• In this lab you will set up a PBS script that will allow you to run your program on the cluster via the queue.
  • So open a new file called myFirstJob.pbs in an editor.
  • The very first line of a script should always start with the following: #!/bin/bash -l
  • This ensures that the correct shell is used and that your login scripts are invoked for predefined module definitions and aliases you may want when the program is run.
  • Now lets define the scheduler account you will use.
  • The qr command will list the account(s) you are a member of.  (These are case-sensitive)#PBS -A <your-account>
  • This next line defines what queue you’ll use.  You have three choices.
    • default – This is the main queue where jobs are run from
    • largeq – If you need to queue up more then 600 jobs, you’ll want this one
    • testq – There are 16 cores on the test nodes that are reserved for short test runs

#PBS -q default

  • Now you’ll need a name for your job.
  • This name will be used in the output files for the job.#PBS -N myFirstJob
  • You most likely would like to be notified when the job ends or aborts.
  • So add the following two lines.
  • The first one specifies your email address and the second specifies when you want to receive email.
  • b = when the job begins
  • e = when the job ends
  • a = when the job aborts
  • Mostly you’ll want to know when it ends or aborts, and may want to know when it begins if the cluster or your account usage is very busy.

#PBS -M <your-email-address>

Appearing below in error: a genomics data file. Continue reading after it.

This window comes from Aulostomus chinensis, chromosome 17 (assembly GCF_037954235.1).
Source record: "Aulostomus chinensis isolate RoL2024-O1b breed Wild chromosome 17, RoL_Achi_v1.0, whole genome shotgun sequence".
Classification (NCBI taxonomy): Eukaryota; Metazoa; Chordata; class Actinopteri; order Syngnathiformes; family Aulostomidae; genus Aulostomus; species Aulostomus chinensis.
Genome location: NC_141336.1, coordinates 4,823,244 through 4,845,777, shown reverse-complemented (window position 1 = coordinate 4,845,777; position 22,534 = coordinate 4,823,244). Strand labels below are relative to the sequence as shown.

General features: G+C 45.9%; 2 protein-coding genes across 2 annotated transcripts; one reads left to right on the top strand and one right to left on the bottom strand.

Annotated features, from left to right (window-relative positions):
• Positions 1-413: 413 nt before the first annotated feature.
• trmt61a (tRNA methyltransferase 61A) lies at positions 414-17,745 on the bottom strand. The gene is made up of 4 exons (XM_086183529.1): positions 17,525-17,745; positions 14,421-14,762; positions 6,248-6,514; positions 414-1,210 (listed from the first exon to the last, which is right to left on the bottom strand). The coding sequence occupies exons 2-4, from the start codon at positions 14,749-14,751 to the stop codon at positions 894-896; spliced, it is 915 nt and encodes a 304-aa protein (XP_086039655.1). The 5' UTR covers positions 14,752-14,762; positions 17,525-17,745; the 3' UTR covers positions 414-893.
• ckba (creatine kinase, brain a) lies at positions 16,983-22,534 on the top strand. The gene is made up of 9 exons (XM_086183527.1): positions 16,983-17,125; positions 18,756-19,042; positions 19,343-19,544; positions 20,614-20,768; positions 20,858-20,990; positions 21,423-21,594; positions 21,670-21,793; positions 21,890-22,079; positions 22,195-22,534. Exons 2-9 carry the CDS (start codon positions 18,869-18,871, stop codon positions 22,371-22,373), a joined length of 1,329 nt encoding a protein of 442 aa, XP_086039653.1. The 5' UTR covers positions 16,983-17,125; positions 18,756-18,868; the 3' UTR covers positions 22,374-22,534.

#PBS -m ea 

  • Now lets define how many cores you’ll need.
  • Since this job only needs one, you specify it as follows

#PBS -l nodes=1:ppn=1

  • This means that you need a single node with at least 1 processor core available.
  • Next we’ll designate how much walltime we’ll need.
  • The default is only 1 hour, so we’ll always set this up.
  • The value uses this syntax [HH]H:MM:SS.
  • We’ll set it for 1 hour and 35 minutes.

#PBS -l walltime=1:35:00

  • The first thing you want the job to do is cd to the directory we submitted it from.
  • By default it will run from your HOME directory.
    • Note: that is a capital letter O in the middle of the variable name.


  • Now you can add the commands that will run your process(es).
  • This lab will have you run a program called shapley2 on some data.
  • Add the following line.

/opt/bin/shapley   /admin/class/intro/shapley12.input

  • Now save your editing session and exit the editor.
  • The next step is to simply submit the job to the queue.

For Legacy Discovery Usersqsub  myFirstJob.pbs

For DartFS Discovery Usersmksub  myFirstJob.pbs

  • When you invoke this command it will respond with something like the following:


  • The numeric portion of that output is your job number that you can use with the commands checkjob and showstart if the job doesn’t start immediately.
  • The text portion is the name of the scheduler server.
  • Once the job starts to run, an output file called myFirstJob.o1418689 will show up in your submittal directory.
  • You can cat or tail this file to watch the progress of your job.
  • If the job outputs an error, there will be a second file show up called myFirstJob.e1418689.
  • If there are no errors the file will show up, but will be empty.